Season 10 Preview: Closing In!

It’s here! Once again, it’s time to revel in the excitement of the greatest time of year (except for maybe Life Day!)

That’s right, it’s Spoiler Season! This time around, we have 15 new cards to bring you over the following week for IACP Season 10! For those of you who haven’t been following, since Season 9 we have changed our timeline such that instead of one new season a year with long periods of both playtesting and competitive play, we now work Seasons in a 6-month schedule. This has allowed us to keep things fresh as we release content more often and have more opportunities to iterate on the project, while at the same time allowing us to focus on a smaller number of new releases at a given time (while overall maintaining the same number of cards released per year as previously).

Last season, we had 7 cards voted into “Probationary” or “Continued Testing” status, which informed us that we needed to tweak our new release schedule in some way to account for some cards that still require longer testing periods. Thus, in the past month, we’ve had a small number of community members working with us on testing out this content before its public release in a program called the PPP (Prerelease Playtesting Program). Noa gave a shoutout to each of the members who dedicated their time and effort to help us get this new batch of cards in shape for public release last Friday in his article detailing the “Housekeeping” items for season 9, here: Prelude to Season 10 – IACP Balance Updates for July 2024 – IA Continuity Project ( I won’t dwell on the same things Noa discussed in depth in that article, but I wanted to thank our PPP members once again for all their hard work and support. I’m sure they’re just as excited as the rest of you to see the release versions of these cards and the community buzz that will follow.

Speaking of community buzz, for those of you participating within the community from the IACP Discord (, we will be adding a distinct forum post on our skirmish channel for each new card this season, as well existing cards receiving changes or on Probation. We’ll post each cards’ thread as they are revealed throughout the week, and they will remain there for discussion and feedback throughout the season. We hope this method will provide players with an organized space to share their thoughts on our new release and changes and encourage players to provide both initial and hands-on feedback as they are playing their games through this testing season.

Without further ado, let’s get into today’s spoilers! For the past couple of seasons, we have started our spoiler articles by unveiling all of the neutral Command Cards (CCs) we plan to add for the season, in order to give you all context for the rest of the season and help you all theorize new synergies and combinations with the existing format and these neutral cards. In addition, we usually follow up the initial spoiler article with faction-specific articles to showcase which toys each new affiliation is receiving. This season, however, we decided to mix it up. We still intend to lead with our neutral CCs, but we also decided to give each faction a little something every day. All of those neutral CCs will be revealed by the end of tomorrow’s article, sprinkled in with a new deployment card from each faction. Then, the rest of the week will feature cards for each affiliation for the remainder of the week.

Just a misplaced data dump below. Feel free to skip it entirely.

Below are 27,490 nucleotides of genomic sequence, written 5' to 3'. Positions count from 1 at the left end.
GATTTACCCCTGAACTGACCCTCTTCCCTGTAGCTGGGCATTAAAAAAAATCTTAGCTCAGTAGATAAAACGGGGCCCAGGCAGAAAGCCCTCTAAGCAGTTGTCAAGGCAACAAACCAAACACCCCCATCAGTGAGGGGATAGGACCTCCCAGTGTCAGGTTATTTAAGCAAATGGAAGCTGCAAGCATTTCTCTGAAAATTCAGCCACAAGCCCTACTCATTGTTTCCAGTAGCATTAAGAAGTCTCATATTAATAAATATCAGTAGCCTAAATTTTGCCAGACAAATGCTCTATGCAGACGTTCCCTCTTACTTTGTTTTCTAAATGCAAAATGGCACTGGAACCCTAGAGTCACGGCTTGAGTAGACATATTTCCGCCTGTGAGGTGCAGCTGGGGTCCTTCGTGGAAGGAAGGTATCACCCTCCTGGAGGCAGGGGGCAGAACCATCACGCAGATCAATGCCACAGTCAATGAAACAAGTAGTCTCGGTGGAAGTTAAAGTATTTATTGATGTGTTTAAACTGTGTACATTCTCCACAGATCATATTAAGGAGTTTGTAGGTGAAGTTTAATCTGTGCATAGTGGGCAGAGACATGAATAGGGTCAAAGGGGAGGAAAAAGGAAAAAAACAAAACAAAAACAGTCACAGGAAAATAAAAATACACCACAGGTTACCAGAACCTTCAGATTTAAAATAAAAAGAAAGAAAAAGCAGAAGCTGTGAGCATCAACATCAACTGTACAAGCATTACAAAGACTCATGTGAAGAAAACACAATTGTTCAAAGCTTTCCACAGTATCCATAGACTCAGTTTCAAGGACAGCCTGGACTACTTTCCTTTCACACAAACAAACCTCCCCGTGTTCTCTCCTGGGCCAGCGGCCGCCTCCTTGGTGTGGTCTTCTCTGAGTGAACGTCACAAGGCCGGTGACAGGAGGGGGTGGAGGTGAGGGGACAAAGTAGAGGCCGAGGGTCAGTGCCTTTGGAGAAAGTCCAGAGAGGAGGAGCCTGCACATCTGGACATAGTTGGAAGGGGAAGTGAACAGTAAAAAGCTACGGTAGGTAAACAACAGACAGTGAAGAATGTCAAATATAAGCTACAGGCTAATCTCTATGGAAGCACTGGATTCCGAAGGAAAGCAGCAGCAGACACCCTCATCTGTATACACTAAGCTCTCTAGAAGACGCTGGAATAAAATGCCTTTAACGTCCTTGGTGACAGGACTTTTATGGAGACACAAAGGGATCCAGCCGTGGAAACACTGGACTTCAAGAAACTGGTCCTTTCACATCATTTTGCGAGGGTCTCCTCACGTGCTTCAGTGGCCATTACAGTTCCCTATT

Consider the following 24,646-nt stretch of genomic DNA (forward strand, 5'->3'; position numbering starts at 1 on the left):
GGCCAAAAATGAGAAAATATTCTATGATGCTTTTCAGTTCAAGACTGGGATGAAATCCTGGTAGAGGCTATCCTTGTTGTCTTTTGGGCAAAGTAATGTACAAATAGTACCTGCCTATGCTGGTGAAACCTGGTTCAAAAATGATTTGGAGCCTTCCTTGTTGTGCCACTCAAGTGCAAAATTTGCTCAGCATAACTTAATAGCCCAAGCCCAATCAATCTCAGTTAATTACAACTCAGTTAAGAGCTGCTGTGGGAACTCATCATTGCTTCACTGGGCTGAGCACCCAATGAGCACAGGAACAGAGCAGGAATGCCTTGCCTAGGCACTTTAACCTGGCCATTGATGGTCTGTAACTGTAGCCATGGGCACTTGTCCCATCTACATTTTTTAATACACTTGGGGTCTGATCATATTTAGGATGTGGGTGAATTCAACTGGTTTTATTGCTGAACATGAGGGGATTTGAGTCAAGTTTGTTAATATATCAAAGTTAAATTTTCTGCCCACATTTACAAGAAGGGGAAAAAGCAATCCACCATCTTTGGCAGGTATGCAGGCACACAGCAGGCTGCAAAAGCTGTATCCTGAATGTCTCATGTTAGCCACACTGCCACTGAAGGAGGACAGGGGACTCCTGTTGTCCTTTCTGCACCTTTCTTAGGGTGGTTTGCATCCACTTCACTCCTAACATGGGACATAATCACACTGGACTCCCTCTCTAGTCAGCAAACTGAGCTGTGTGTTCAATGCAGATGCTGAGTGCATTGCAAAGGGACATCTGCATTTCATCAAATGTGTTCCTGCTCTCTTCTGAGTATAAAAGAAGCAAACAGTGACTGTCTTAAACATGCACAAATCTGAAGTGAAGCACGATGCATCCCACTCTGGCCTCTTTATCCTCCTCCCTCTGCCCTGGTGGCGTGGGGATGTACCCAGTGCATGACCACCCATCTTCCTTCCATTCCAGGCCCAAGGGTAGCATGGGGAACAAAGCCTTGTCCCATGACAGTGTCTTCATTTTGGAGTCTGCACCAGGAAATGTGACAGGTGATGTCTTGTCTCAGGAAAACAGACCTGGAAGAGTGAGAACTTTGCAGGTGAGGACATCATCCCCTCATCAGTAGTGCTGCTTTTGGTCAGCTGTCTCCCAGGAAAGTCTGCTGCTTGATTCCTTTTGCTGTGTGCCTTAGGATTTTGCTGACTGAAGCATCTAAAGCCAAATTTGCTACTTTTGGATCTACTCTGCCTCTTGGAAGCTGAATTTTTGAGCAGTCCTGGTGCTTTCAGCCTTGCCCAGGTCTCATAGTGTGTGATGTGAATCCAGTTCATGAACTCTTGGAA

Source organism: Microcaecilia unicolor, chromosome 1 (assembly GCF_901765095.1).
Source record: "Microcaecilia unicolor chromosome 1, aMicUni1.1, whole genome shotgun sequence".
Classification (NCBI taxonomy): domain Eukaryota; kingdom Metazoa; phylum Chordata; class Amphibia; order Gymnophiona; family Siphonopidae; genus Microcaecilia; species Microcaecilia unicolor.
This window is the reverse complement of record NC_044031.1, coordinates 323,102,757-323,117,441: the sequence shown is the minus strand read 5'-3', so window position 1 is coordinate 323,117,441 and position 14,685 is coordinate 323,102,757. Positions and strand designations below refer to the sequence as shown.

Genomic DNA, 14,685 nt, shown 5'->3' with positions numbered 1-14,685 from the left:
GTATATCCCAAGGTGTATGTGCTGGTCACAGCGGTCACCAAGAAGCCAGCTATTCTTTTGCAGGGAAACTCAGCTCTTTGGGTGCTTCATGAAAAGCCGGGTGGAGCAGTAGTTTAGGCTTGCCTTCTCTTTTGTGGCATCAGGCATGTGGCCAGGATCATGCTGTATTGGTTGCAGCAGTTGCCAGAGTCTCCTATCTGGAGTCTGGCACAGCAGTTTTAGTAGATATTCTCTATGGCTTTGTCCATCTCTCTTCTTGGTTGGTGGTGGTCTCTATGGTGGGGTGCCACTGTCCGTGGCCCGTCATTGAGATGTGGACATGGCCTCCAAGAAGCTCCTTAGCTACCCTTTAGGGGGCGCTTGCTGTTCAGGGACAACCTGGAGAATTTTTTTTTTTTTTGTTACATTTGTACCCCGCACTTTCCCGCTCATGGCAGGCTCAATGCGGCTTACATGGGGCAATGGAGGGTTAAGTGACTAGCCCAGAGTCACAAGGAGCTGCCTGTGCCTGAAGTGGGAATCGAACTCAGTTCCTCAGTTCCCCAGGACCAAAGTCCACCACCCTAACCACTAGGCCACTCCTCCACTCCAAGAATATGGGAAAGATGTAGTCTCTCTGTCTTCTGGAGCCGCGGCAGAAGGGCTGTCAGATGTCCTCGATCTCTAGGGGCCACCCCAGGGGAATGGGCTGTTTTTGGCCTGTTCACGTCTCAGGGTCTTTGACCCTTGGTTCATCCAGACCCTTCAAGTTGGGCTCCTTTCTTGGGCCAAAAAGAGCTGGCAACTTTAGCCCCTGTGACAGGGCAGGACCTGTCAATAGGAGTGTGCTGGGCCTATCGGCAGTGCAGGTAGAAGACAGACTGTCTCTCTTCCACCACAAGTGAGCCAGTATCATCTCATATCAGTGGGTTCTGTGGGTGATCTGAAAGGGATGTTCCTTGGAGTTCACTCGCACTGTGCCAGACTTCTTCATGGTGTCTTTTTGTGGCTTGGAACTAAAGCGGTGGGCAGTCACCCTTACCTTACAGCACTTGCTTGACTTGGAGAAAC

With all of that said, you may have guessed it, if not from the article title or the banner art, then from the image below itself, but its finally time! Close the Gap is our first Season 10 card and is finally making its way to a new and improved version in IACP!

Close the Gap is an FFG card that many of you have asked us to tackle on numerous occasions over the years. While Brawlers would love an out-of-activation movement option like card, spending 2 command points for 1 space on each of your Brawlers just never left enough of an impact to feel worth it. Meanwhile, the 2-point slot for Brawler command cards already had some great hitters like Grisly Contest, 2 copies of Parting Blow, and for most Brawler lists, both Dying Lunge and your faction’s version of Heart of Freedom certainly had to make the list. This all put Close the Gap in a tricky spot to update. What Brawlers really lacked was a capstone; a 3-point Command Card to showcase some of their greatest potential and highlight their strengths. We felt this forgotten FFG Brawler card was the perfect candidate for a Brawler capstone, and so the new Close the Gap was born.

While this version of Close the Gap only increases the movement gained from the card by 1 more space, we found that a start-of-round, map-wide, Move 2 spaces on potentially all of your attacking figures is incredibly potent. The second spaces really make a huge impact here, increasing the chance that more of your Brawlers make it just inside the range that your opponent had spent the previous round positioning around. Not only that, but we had considered the fact that using this card to close in on your opponent might mean exposing yourself on the approach and decided to grant you a defensive power token to help absorb the incoming blow. We also felt it would be a flavor miss to reward players for using a Brawler’s Gap-Closer to simply aid in them “running away”, so while you are still very much able to do so with this card, you are incentive to approach since you only get the block token if you end your movement close enough to a hostile figure.